Bernie Sanders Campaign Shakes Up New Hampshire Operation

Senator Bernie Sanders has overhauled his New Hampshire state operations five months before the primary, as his campaign fights to maintain support in a state he won by more than 22 percentage points in 2016.

In a series of moves, the campaign has replaced the New Hampshire state director, Joe Caiazzo, with Shannon Jackson, who is a member of Mr. Sanders’s inner circle and who led the senator’s re-election campaign in Vermont last year. Mr. Caiazzo, who was Mr. Sanders’s political director in Massachusetts and Rhode Island during the 2016 campaign, has been named state director in Massachusetts.

The moves were announced to the campaign’s New Hampshire staff on Sunday.

“We feel really good about where we stand in New Hampshire right now,” said Faiz Shakir, the Sanders campaign manager. “The poll numbers, the volunteer capacity, the crowds that we have been getting at these events all suggest to us that we are in a very good position.”

He added: “Obviously, much work to do to continue that trend.”

The Sanders campaign also recently shook up its top leadership, promoting both Ari Rabin-Havt, the chief of staff, and Arianna Jones, the communications director, to the position of deputy campaign manager and bringing on a new senior communications adviser.

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Mr. Sanders’s campaign said the moves in New Hampshire and elsewhere are an attempt to expand his operations and organize supporters in the northeast as they look beyond the early states toward Super Tuesday, when several other New England states, including Senator Elizabeth Warren’s state of Massachusetts, will vote. The campaign recently hired a Maine state director, Ben Collings, a member of the Maine Legislature who ran Maine for Mr. Sanders’s 2016 campaign.

“This campaign is building up and spreading out over the next few months,” Mr. Shakir said.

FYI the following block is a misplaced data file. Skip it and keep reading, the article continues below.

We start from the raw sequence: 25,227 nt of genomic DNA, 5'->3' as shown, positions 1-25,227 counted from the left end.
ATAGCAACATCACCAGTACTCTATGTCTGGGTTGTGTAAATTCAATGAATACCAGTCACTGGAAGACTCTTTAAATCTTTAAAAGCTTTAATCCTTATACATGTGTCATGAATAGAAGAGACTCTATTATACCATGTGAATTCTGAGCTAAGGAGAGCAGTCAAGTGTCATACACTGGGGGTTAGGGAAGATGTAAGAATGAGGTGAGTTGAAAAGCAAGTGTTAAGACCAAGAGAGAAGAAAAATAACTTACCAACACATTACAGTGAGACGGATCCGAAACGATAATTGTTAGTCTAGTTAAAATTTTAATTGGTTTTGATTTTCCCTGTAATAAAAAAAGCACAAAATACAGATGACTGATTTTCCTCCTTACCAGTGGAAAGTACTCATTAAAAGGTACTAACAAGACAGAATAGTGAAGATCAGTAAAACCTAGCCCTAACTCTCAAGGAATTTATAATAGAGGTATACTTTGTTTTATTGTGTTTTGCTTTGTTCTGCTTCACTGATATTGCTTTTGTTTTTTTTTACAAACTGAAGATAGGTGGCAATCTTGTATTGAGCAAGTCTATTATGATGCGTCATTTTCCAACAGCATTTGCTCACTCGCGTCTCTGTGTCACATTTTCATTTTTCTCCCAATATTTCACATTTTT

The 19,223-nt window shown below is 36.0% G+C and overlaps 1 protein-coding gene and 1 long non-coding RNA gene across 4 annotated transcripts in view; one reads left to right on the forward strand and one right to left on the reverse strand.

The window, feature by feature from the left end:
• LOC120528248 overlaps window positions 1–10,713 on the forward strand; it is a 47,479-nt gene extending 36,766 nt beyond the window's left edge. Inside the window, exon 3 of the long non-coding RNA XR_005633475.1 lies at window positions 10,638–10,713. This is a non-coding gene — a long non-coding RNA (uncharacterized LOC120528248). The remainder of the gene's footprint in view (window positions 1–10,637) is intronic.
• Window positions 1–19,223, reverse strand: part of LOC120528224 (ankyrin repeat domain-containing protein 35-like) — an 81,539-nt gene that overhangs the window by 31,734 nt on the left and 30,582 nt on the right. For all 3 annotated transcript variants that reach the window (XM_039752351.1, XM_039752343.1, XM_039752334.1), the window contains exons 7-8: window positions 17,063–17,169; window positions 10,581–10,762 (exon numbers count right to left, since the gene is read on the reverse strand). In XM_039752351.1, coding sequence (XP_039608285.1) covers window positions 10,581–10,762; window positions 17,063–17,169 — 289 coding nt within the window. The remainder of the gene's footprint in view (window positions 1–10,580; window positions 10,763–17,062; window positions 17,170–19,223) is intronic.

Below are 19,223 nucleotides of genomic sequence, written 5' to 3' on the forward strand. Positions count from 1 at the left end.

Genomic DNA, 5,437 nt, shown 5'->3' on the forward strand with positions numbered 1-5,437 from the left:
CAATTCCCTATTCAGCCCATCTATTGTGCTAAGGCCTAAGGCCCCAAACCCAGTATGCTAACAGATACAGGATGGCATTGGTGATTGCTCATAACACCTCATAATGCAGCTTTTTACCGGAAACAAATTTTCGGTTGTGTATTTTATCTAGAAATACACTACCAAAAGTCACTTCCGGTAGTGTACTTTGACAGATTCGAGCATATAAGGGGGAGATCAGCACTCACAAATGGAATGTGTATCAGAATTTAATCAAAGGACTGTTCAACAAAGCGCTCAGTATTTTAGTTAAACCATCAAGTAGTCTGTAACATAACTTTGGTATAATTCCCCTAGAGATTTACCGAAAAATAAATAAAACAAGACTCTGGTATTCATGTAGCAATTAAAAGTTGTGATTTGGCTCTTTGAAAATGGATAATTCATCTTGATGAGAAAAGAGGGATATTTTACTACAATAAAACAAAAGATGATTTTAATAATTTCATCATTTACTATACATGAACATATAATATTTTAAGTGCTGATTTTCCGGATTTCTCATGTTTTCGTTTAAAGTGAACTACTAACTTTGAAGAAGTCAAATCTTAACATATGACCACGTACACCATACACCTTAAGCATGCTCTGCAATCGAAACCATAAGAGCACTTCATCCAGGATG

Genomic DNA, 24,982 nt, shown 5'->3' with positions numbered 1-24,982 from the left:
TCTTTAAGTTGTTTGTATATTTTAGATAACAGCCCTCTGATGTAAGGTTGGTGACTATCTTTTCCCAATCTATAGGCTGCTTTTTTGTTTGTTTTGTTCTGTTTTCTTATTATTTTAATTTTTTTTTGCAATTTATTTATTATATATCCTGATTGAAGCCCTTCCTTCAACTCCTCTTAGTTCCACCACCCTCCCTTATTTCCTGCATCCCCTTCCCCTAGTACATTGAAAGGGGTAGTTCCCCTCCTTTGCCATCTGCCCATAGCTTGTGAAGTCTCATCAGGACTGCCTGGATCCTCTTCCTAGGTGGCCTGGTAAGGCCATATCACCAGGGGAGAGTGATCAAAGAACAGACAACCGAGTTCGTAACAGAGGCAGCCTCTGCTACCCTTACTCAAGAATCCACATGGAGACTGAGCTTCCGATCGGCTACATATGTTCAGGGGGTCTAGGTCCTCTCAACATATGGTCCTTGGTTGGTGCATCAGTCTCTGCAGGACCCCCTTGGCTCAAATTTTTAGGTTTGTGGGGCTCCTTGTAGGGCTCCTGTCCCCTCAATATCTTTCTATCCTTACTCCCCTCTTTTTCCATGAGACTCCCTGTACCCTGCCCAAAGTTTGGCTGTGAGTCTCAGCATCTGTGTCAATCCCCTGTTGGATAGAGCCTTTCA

But Mr. Sanders’s decision to shake up his campaign in first-in-the-nation New Hampshire, a state he almost certainly must win to have a chance at the nomination, underscores the challenges he faces in recreating the formula from his landslide victory there against Hillary Clinton.

Without the same mix of New Hampshire’s anti-establishment and progressive voters all to himself this time, he has fallen into the 20s in most polls, bunched up with Joseph R. Biden Jr. and Ms. Warren at the top of the surveys in the state.

The rise of Ms. Warren, in particular, has created difficulties for Mr. Sanders because, like him, she is from a neighboring state and, also like him, appeals to much of the party’s left. Potentially even more threatening, she represents a new alternative for the voters who were mostly aligned with Mr. Sanders in 2016 to oppose Mrs. Clinton.

What gets less attention, but which some New Hampshire Democrats say helps explain Mr. Sanders’s challenges there, are the long-shot candidates: Andrew Yang, a former tech entrepreneur, Representative Tulsi Gabbard of Hawaii and Marianne Williamson, a best-selling self-help author, are drawing attention from the sort of avant-garde voters who had no such alternative options last cycle other than the Vermont senator.

New Hampshire Democrats said Mr. Caiazzo, who grew up in Massachusetts and last year ran the re-election campaign of Senator Sheldon Whitehouse of Rhode Island, was a traditional party operative and always something of an unusual fit for Mr. Sanders, a self-described democratic socialist whose campaign is about upending the establishment.

And increasingly, Mr. Sanders, in New Hampshire and across the country, is focused less on winning over traditional Democratic activists than he is in mobilizing volunteers as well as new supporters, particularly individuals who have not participated in past primaries, including independents and disaffected Republicans. New Hampshire Democrats also believe that Mr. Sanders did not have the sort of organization befitting the candidate who had won the state so overwhelmingly three years ago.

Mr. Jackson, who was previously the Sanders campaign’s northeast regional director, has worked with Mr. Sanders for years, including in his senate office in Burlington, Vt. He also helped start Our Revolution, the senator’s political advocacy group.

In a statement, Mr. Jackson said he was “honored to be taking on a more direct role in this critically important state” and praised the team there.

The campaign said it had recently added a campus outreach director and labor outreach director in New Hampshire as well.

Glenn Thrush contributed reporting.